• chattel •
Part of Speech: Noun
Meaning: No, this word does not refer to anything having to do with chatting; it refers to any movable possession.
Notes: Chattel once a collective noun, always plural but without a plural form: "chattel are" like "cattle are". Today, however, it is generally singular and pluralized the standard way, by adding the suffix -s. The phrase "human chattel" referred to slaves. The abstract nouns for this word, chattelhood and chattelism "slavery", refer only to human chattels.
In Play: Here is a good way to express your dislike of the way you are treated at work: "We're treated like chattels here, as though we were just pieces of furniture." Kids, here is how to get your mom's attention and send her scurrying to the dictionary: "Mom! Why can't I have a tattoo? You treat me like a chattel."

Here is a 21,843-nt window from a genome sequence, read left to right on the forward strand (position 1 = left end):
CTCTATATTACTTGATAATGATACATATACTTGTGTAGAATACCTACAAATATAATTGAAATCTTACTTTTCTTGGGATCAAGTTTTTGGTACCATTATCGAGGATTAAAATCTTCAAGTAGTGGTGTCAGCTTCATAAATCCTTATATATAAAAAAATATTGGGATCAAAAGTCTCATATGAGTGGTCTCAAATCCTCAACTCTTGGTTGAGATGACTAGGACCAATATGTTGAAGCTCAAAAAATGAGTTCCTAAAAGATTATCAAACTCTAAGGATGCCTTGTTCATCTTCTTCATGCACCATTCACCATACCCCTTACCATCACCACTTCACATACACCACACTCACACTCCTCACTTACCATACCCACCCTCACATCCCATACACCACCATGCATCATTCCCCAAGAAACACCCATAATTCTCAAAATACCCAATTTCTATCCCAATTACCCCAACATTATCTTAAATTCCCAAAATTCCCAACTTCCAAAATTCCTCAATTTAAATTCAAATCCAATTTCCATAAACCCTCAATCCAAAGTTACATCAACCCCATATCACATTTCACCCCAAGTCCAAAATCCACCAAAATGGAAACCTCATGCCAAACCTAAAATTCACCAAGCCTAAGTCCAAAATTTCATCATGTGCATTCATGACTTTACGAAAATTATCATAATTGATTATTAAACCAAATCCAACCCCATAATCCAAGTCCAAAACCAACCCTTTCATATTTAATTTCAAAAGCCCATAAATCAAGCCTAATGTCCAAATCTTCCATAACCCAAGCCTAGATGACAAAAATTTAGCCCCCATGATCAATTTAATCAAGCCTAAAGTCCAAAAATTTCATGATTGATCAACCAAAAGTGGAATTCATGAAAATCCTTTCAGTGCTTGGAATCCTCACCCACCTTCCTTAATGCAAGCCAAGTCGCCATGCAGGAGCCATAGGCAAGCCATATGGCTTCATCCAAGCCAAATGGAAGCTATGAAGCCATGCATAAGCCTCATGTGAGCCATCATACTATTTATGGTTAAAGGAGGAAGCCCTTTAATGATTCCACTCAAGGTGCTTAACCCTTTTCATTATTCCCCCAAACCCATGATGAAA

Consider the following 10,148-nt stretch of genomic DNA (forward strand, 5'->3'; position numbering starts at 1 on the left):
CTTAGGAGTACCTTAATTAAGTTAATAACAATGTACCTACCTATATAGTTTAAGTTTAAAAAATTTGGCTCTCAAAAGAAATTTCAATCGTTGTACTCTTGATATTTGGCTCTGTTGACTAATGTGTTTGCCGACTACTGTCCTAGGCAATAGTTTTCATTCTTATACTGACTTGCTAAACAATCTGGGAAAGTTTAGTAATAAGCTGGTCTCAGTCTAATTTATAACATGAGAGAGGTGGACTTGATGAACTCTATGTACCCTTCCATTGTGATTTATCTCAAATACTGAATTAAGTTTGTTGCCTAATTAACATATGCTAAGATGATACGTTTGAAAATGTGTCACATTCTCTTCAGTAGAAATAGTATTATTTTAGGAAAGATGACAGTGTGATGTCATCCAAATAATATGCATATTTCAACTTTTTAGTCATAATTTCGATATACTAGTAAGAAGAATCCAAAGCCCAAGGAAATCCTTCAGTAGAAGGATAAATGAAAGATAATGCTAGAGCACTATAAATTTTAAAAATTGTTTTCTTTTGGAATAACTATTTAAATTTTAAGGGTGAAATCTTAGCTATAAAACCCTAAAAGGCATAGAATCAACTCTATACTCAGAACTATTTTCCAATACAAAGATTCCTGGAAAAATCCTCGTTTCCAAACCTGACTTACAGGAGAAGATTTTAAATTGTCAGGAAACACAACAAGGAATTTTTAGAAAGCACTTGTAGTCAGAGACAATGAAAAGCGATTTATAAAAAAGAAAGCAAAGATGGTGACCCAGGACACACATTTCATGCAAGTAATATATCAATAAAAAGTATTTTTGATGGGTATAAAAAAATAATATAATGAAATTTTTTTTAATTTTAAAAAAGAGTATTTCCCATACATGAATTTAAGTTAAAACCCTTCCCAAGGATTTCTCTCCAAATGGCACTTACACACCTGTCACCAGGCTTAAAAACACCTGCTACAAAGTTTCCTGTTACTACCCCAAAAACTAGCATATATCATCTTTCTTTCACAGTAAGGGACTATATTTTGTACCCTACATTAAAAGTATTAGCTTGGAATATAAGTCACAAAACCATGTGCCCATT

Word History: Chattel is related to cattle; that's easy to see. But where did both these words come from. Did you know that they come from capital? Here's how. Capital ultimately comes from Latin caput "head". As we do, the Romans referred to "head of cattle", counting cows by their heads. Latin capitalis "chief, foremost, of the head" is the word English borrowed for its word capital. The English adjective in such phrases as "capital assets" came to be used as a noun around the 16th century. Now, CA often became CHA in French. Examples of this change include castellus, which became château, camera "room" became French chambre, and chattel. Capitalis became captal in Provençal and, when French finally accepted the word, it changed the P to T. When we borrowed this word from French, it became cattle and, when the initial C became CH—voilà!—chattel, which English also borrowed. (We graciously thank Gene DuBose for recommending today's fascinating Good Word.)
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